Book Review – This is Where I Leave You

Book: This is Where I Leave You

Author: Jonathan Young

I am going to be real with you: I did NOT care for this book. With that in mind, this post will be short and not-so-sweet.

This book was needlessly graphic, unfunny, and left me uncaring. Why is it listed as humor? I laughed maybe once during this book.

It took me forever (for me, anyway) to get through this book. Young’s writing was unexpectedly graphic in places and felt contrived and gratuitous. I suppose they were there (in the beginning) to help you empathize with the main character, but I found I did not care. I could not get on board with this story of a family sitting Shiva for their patriarch (who was the father of the main character). Don’t get me wrong: my siblings and I are all adults (well…the youngest isn’t yet 21. Does 20 count as an actual adult?) and driving their big sister crazy feels to me like it’s still a full-time job for them. At a high level, from the perspective of the sibling relationships, I related. But the level of crazy of and between the siblings and the mother was…scary.

I even watched the movie to see if it was any better, but it wasn’t really. This surprised me because it had some funny people in it (Tina Fey, Jason Bateman, etc.). The best part was probably when the sister punched a guy in defense of her brother. As a big sister, I can tell you that if you mess with my brothers I will turn from sweet, nice woman into full momma bear mode in seconds. Other than that one part, the movie was as forgettable as the book.

Not recommending this book to you is the best thing I could possibly do. Don’t read this book. If you need a recommendation, let me know. I can recommend a humorous book much better than this one. Mindy Kaling’s writing and humor are much more on my level and I would recommend her books over This is Where I Leave You any day.

If you disliked this book like me, try:

Is Everyone Hanging Out Without Me?


Yes Please

Scrappy Little Nobody

Let’s Pretend this Never Happened


Book Review – Fangirl

Book: Fangirl

Author: Rainbow Rowell

My best friend wrote fanfic for the Harry Potter series when we were in high school. She is a serious Potthead; I am a serious Potthead. (PS. We are planning a best friend’s trip to the Wizarding World of Harry Potter for October of this year and are super extra excited about it!) I’m a nerd (obviously) and a bit of a loner (a shock, I know). A book about a shy girl who writes fanfic for a series about a teen-aged wizard seems like a natural pick for me.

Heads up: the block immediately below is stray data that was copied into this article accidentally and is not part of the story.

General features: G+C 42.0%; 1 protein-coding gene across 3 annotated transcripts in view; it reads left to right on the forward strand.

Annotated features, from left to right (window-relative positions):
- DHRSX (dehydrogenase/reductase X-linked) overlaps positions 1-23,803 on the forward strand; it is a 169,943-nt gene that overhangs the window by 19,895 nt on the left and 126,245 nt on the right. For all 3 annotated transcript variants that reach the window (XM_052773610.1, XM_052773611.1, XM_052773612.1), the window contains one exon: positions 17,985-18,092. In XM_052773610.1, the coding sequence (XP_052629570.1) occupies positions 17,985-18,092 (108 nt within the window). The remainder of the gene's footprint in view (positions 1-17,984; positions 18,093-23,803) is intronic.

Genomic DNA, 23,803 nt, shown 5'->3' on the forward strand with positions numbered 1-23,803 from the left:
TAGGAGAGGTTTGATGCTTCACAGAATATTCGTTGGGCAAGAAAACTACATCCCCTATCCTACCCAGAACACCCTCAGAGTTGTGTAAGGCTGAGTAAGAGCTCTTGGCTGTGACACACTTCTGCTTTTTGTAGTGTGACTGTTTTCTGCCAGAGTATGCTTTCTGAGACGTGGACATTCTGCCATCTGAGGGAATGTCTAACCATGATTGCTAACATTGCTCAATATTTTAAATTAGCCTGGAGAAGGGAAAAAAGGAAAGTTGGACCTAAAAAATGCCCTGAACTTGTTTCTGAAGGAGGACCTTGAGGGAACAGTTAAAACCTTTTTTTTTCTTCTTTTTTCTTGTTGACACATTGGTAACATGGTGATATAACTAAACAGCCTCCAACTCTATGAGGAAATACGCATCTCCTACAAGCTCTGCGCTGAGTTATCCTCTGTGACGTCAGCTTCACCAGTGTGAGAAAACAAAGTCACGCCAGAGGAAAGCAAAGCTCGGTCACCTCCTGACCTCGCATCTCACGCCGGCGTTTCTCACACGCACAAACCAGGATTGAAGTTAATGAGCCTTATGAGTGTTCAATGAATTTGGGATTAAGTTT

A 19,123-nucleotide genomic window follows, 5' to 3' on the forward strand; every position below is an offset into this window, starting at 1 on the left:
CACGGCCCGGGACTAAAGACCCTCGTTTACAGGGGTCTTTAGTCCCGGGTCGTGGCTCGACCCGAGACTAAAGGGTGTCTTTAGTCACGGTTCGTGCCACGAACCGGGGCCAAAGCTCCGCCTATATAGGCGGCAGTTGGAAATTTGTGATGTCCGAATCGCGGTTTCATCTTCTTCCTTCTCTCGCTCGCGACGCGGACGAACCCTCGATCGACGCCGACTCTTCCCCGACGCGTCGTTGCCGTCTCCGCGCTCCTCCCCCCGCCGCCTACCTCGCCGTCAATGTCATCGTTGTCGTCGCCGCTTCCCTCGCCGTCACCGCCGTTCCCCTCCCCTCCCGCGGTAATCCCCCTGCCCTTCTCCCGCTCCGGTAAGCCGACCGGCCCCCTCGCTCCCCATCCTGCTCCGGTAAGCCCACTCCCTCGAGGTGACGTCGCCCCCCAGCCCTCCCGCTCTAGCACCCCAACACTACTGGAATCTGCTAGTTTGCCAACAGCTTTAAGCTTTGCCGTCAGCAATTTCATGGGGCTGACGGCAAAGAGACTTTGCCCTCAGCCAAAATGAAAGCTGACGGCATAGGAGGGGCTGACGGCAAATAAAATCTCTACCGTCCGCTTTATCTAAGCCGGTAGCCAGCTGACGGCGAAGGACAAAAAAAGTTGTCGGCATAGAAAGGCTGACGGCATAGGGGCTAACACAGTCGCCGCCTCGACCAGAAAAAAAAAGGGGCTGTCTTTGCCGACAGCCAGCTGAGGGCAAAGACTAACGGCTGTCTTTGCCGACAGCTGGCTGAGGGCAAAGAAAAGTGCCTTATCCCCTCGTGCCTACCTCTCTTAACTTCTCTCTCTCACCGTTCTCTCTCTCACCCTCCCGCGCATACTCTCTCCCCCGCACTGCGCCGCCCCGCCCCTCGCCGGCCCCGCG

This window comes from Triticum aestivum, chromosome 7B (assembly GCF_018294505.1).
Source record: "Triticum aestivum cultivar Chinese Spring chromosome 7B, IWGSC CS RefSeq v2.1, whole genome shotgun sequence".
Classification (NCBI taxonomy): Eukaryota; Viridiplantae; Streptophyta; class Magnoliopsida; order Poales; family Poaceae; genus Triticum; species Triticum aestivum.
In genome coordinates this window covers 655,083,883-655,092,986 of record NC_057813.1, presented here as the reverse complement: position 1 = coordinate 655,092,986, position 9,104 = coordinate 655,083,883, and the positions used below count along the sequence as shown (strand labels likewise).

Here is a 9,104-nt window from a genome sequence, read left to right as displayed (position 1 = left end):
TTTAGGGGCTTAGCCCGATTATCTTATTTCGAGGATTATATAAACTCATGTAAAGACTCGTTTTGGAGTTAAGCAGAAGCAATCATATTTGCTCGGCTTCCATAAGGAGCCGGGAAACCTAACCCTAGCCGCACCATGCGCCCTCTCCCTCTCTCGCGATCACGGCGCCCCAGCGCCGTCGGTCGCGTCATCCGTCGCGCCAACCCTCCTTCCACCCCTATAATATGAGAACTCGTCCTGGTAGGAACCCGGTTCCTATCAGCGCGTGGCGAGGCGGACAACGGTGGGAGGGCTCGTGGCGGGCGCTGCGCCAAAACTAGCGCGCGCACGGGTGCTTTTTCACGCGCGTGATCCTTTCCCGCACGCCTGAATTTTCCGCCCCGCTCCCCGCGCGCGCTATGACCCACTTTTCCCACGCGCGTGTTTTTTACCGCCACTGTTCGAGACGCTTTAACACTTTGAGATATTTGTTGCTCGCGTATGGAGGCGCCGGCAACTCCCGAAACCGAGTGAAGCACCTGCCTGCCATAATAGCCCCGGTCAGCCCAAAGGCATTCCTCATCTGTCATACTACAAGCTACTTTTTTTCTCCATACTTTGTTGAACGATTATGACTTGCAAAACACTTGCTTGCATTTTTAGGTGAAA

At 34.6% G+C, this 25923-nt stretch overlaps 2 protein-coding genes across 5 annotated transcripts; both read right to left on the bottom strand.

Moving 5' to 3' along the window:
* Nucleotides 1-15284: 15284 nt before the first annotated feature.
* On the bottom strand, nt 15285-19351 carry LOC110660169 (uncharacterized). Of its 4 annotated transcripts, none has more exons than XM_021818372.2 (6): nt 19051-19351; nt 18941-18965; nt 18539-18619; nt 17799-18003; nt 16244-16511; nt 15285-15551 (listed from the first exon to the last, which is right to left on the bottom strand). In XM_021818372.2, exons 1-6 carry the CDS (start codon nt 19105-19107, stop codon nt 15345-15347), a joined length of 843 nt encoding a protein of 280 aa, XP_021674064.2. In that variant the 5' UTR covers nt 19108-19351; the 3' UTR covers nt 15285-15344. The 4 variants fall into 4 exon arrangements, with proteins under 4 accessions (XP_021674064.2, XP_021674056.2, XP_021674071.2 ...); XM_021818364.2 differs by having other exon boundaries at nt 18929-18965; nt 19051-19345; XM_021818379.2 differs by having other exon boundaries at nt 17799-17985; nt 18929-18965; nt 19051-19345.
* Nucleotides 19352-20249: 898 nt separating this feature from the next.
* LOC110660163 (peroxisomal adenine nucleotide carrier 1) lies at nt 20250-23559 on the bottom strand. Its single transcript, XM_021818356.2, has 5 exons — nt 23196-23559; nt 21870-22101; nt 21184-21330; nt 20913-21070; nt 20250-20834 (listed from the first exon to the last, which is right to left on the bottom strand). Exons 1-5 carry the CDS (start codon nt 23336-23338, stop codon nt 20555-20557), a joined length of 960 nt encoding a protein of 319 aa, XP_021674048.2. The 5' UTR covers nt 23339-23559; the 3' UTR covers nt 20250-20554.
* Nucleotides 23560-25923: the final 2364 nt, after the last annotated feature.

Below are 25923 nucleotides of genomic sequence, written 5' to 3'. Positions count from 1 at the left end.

It took me a few tries to get started, but once I did, the pages flew by. It wasn’t so much that I LOVED the book. It was more that I wanted to find out what happened between Cath and her sister. Between Cath and her dad. I wanted to know if she got over her crippling shyness (not that I don’t relate to that. I had similar fears of the dining hall when I was a freshman in college.). I wanted to know if she ever finished the story for her creative writing class. I wanted to know if she got the guy.

The story is about Cath. She and her twin sister, Wren, go off to college, and the story follows her freshman year. There were some interesting plot-points, but nothing that I didn’t see coming a mile away. It felt done. Like I’ve read it before. It felt like every other book about a girl going off to college. From the way everyone talked about this book and recommended it, I was expecting to be blown away. To be transported to Cath’s world and left gasping for more. But it wasn’t. It didn’t. And I can’t help feeling like I am missing the point.

The parts where she read her fanfic out loud to the guy (I can’t even remember his name such is the lack of impression this book made on me), did not interest me. At all. I never do this, but I skipped (gasp!) those pages so I could get back Cath’s story and finish the book.

The dynamic between Cath and her dad was interesting, but as done in YA or NA as I like my steak (no pink!). Hello, every other  series where one parent has left or is dead. I saw shades of Twilight in the relationship between Cath and her dad which had me wondering throughout the book if it would end more remarkably.

Quick sidebar: The twins’ mom named the girls Cather and Wren. Cather Wren. Catherine. Who in the world names their twin girls Cather and Wren?! That is plain awful. Cather. Like catheter. That is the image I had in my head the whole time I was reading Fangirl.

The ending of this book left me feeling confused and unsatisfied. Not unsatisfied in that “gotta have more!” way, but in the “what the heck?!” sort of way. It didn’t feel over to me. There were storylines that weren’t wrapped up. Things that didn’t come full circle. Am I missing something? Is there another book?

It was a cute story, but not something that I would read again. I wouldn’t necessarily recommend this book to any of my friends as we are all in our late 20s and early 30s, but to teenagers or college ages, sure.

If you liked Fangirl, try:


Paper Towns

Eleanor & Park